Office of Civil Rights Issues Title IX Guidance with a Focus on Title IX Coordinators


On April 24, 2015, the United States Department of Education, through its Office of Civil Rights (“OCR”), issued a “Dear Colleague Letter” emphasizing the importance of Title IX Coordinators at education programs and schools that receive federal financial assistance (“recipients”).  As explained in the recent guidance, Title IX Coordinators have special advisory responsibilities under Title IX of the Education Amendments of 1972 (“Title IX”), which prohibits sex discrimination and provides a means of addressing complaints of sexual harassment by students and employees in schools. 

To remain compliant with Title IX, federal regulations require recipients to designate at least one responsible employee — referred to as the Title IX Coordinator — to coordinate a recipient’s efforts to comply with and carry out its obligations under federal law. To bolster past OCR letters and advisory holdings, the 2015 Dear Colleague Letter reiterates the Title IX Coordinator’s role in helping recipients ensure that every individual affected by the operations of the school is aware of the legal rights that Title IX affords.

Unlike Title IX itself, the 2015 Dear Colleague Letter is not mandatory law.  Rather, the letter draws on past OCR findings to compile suggested guidance for recipients to follow.  Nevertheless, conformity with the OCR’s recommendations could assist recipients facing a potential OCR audit or investigation.  The following guidelines are contained in the most recent Dear Colleague Letter.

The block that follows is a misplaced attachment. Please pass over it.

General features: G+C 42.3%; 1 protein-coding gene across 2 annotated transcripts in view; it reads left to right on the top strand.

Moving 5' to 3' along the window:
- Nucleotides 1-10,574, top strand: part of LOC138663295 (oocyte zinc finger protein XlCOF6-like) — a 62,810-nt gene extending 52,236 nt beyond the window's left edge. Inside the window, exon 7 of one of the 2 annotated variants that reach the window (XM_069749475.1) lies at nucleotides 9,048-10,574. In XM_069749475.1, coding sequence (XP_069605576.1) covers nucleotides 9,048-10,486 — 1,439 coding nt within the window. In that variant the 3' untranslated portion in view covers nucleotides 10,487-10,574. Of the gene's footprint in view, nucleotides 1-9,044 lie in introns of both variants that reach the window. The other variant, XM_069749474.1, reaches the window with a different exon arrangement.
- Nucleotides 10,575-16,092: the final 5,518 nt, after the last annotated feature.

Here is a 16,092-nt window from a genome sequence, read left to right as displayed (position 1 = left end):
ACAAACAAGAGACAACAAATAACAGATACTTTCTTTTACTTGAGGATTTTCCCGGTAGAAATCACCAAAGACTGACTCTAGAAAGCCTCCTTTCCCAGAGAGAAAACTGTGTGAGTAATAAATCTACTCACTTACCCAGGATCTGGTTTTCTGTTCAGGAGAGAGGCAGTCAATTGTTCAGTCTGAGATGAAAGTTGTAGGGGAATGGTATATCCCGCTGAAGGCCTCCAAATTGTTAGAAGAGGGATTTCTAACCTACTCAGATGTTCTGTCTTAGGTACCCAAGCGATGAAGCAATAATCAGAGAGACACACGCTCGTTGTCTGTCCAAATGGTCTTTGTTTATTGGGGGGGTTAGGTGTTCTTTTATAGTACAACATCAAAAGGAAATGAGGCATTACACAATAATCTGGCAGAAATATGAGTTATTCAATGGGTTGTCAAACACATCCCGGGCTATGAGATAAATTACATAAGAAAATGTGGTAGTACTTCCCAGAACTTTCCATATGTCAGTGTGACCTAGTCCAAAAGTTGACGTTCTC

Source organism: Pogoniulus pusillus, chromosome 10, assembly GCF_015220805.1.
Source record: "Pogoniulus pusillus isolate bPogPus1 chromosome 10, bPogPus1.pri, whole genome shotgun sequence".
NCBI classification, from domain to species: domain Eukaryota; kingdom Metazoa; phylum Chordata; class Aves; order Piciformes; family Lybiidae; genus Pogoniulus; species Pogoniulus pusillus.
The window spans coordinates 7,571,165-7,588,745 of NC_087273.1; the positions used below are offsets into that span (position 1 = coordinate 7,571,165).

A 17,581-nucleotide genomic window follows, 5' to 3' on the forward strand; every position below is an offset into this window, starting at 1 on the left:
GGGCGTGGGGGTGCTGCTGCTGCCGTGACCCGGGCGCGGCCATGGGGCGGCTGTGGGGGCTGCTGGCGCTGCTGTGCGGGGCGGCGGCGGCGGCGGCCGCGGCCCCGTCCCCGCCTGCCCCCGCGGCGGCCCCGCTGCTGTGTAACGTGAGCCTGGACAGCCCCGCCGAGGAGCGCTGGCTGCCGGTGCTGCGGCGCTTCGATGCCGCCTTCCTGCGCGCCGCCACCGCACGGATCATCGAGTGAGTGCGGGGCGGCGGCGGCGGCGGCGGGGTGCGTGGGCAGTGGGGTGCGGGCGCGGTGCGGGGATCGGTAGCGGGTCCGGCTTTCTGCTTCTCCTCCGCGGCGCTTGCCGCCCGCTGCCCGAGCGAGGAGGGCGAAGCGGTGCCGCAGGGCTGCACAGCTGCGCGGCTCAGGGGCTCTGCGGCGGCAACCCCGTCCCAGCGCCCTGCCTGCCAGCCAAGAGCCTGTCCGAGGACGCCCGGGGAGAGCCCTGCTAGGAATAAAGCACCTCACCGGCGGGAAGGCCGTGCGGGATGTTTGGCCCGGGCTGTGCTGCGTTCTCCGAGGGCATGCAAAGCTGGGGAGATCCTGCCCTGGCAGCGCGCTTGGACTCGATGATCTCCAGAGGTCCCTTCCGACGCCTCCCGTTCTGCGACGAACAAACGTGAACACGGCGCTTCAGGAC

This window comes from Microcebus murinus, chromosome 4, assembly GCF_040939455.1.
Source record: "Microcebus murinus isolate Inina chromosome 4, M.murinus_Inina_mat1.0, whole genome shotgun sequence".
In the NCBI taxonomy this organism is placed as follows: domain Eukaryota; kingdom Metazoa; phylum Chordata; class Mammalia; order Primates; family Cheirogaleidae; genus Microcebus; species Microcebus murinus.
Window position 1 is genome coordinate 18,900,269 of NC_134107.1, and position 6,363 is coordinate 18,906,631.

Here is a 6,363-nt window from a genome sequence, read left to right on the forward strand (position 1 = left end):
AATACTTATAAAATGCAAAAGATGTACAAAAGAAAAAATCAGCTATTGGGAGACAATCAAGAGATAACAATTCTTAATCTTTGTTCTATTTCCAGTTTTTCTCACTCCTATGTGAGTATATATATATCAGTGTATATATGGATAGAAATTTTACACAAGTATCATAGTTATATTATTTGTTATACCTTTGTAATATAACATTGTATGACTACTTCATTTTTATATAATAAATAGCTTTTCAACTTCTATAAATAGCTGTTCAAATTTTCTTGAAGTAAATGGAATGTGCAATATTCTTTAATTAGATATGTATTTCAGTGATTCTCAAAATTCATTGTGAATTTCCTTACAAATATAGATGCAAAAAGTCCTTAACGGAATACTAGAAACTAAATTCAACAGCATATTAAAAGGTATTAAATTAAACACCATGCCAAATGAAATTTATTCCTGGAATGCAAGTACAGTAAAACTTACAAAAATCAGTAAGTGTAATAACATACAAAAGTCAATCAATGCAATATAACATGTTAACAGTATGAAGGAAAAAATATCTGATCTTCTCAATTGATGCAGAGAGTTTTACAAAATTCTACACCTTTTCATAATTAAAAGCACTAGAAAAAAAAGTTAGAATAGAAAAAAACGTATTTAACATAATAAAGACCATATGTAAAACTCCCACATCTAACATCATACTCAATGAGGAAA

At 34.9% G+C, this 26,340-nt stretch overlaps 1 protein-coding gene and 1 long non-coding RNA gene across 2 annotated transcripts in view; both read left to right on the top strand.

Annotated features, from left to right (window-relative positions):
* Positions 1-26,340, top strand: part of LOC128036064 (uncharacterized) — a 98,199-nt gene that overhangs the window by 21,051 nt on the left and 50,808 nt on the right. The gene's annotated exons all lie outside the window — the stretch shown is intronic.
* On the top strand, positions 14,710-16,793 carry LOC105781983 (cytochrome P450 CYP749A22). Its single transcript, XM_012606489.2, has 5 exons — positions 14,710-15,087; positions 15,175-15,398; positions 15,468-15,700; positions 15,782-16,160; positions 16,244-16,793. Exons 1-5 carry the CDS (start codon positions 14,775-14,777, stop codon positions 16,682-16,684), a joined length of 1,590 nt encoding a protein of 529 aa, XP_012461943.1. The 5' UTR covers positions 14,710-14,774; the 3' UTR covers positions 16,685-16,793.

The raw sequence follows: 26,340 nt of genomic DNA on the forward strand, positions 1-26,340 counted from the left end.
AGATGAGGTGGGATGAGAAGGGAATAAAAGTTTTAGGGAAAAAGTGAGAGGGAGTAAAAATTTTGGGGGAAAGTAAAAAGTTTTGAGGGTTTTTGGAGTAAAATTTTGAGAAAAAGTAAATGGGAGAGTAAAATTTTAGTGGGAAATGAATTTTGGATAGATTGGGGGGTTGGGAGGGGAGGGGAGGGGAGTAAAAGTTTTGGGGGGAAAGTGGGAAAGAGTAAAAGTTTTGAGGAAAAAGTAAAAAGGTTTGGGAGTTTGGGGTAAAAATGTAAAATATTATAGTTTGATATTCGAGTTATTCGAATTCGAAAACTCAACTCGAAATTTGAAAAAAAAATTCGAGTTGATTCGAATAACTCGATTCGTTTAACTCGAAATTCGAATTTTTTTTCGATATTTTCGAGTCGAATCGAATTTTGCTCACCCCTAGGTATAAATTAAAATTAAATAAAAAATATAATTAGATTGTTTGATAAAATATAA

When selecting a Title IX Coordinator, the OCR urges schools to search for an individual whose other job responsibilities do not create a conflict of interest, who reports to senior leadership, and who has a full-time position.  In fact, multiple Title IX Coordinators may be appropriate at larger institutions.  According to the 2015 Dear Colleague Letter, the Title IX Coordinator should be made aware of all Title IX-related incidents, help determine the outcome of such complaints as appropriate, and coordinate the recipient’s responses to all such complaints.  Title IX Coordinators should be involved in the drafting and revision of policies that establish Title IX compliance, conduct annual climate surveys, and have access to necessary information to identify and proactively address Title IX issues.

Additionally, as stated in the most recent guidance, recipients should make the role of the Title IX Coordinator visible to the school community by posting notices of non-discrimination, notifying students and employees of the Title IX Coordinator’s contact information, creating a webpage regarding Title IX, and publicizing the functions and responsibilities of the Title IX Coordinator.  Recipients should also provide regular training to the Title IX Coordinator, to ensure he or she has the most current knowledge of the laws relating to Title IX.

For more assistance in conforming to the guidance offered in the 2015 Dear Colleague Letter, please contact Connell Foley’s labor and employment law attorneys.